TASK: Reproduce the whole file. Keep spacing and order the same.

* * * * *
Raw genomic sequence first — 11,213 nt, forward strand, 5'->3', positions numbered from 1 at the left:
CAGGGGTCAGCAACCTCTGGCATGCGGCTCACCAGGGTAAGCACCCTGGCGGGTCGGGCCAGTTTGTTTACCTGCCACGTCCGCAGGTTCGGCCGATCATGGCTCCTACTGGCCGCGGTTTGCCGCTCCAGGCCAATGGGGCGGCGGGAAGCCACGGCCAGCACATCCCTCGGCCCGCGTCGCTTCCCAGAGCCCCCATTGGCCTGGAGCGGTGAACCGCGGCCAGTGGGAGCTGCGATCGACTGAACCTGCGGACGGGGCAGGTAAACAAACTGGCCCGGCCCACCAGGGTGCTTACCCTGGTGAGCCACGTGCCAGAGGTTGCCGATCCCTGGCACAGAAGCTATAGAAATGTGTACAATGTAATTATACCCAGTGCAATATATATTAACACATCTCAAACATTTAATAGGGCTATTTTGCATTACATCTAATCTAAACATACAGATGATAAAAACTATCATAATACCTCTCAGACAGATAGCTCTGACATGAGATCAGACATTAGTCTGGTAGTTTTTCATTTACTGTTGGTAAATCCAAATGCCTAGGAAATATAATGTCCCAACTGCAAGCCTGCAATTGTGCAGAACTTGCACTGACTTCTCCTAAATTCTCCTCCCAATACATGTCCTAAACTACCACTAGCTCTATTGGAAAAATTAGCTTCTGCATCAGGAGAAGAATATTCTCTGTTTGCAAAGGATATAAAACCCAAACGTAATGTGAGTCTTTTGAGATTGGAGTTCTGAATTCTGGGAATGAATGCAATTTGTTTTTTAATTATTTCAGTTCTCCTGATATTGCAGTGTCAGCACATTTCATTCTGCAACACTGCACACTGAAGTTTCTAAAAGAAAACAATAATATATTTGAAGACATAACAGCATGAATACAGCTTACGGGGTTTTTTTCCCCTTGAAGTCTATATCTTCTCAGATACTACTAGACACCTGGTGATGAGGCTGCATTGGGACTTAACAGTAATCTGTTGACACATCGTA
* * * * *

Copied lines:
Raw genomic sequence first — 11,213 nt, forward strand, 5'->3', positions numbered from 1 at the left:
CAGGGGTCAGCAACCTCTGGCATGCGGCTCACCAGGGTAAGCACCCTGGCGGGTCGGGCCAGTTTGTTTACCTGCCACGTCCGCAGGTTCGGCCGATCATGGCTCCTACTGGCCGCGGTTTGCCGCTCCAGGCCAATGGGGCGGCGGGAAGCCACGGCCAGCACATCCCTCGGCCCGCGTCGCTTCCCAGAGCCCCCATTGGCCTGGAGCGGTGAACCGCGGCCAGTGGGAGCTGCGATCGACTGAACCTGCGGACGGGGCAGGTAAACAAACTGGCCCGGCCCACCAGGGTGCTTACCCTGGTGAGCCACGTGCCAGAGGTTGCCGATCCCTGGCACAGAAGCTATAGAAATGTGTACAATGTAATTATACCCAGTGCAATATATATTAACACATCTCAAACATTTAATAGGGCTATTTTGCATTACATCTAATCTAAACATACAGATGATAAAAACTATCATAATACCTCTCAGACAGATAGCTCTGACATGAGATCAGACATTAGTCTGGTAGTTTTTCATTTACTGTTGGTAAATCCAAATGCCTAGGAAATATAATGTCCCAACTGCAAGCCTGCAATTGTGCAGAACTTGCACTGACTTCTCCTAAATTCTCCTCCCAATACATGTCCTAAACTACCACTAGCTCTATTGGAAAAATTAGCTTCTGCATCAGGAGAAGAATATTCTCTGTTTGCAAAGGATATAAAACCCAAACGTAATGTGAGTCTTTTGAGATTGGAGTTCTGAATTCTGGGAATGAATGCAATTTGTTTTTTAATTATTTCAGTTCTCCTGATATTGCAGTGTCAGCACATTTCATTCTGCAACACTGCACACTGAAGTTTCTAAAAGAAAACAATAATATATTTGAAGACATAACAGCATGAATACAGCTTACGGGGTTTTTTTCCCCTTGAAGTCTATATCTTCTCAGATACTACTAGACACCTGGTGATGAGGCTGCATTGGGACTTAACAGTAATCTGTTGACACATCGTA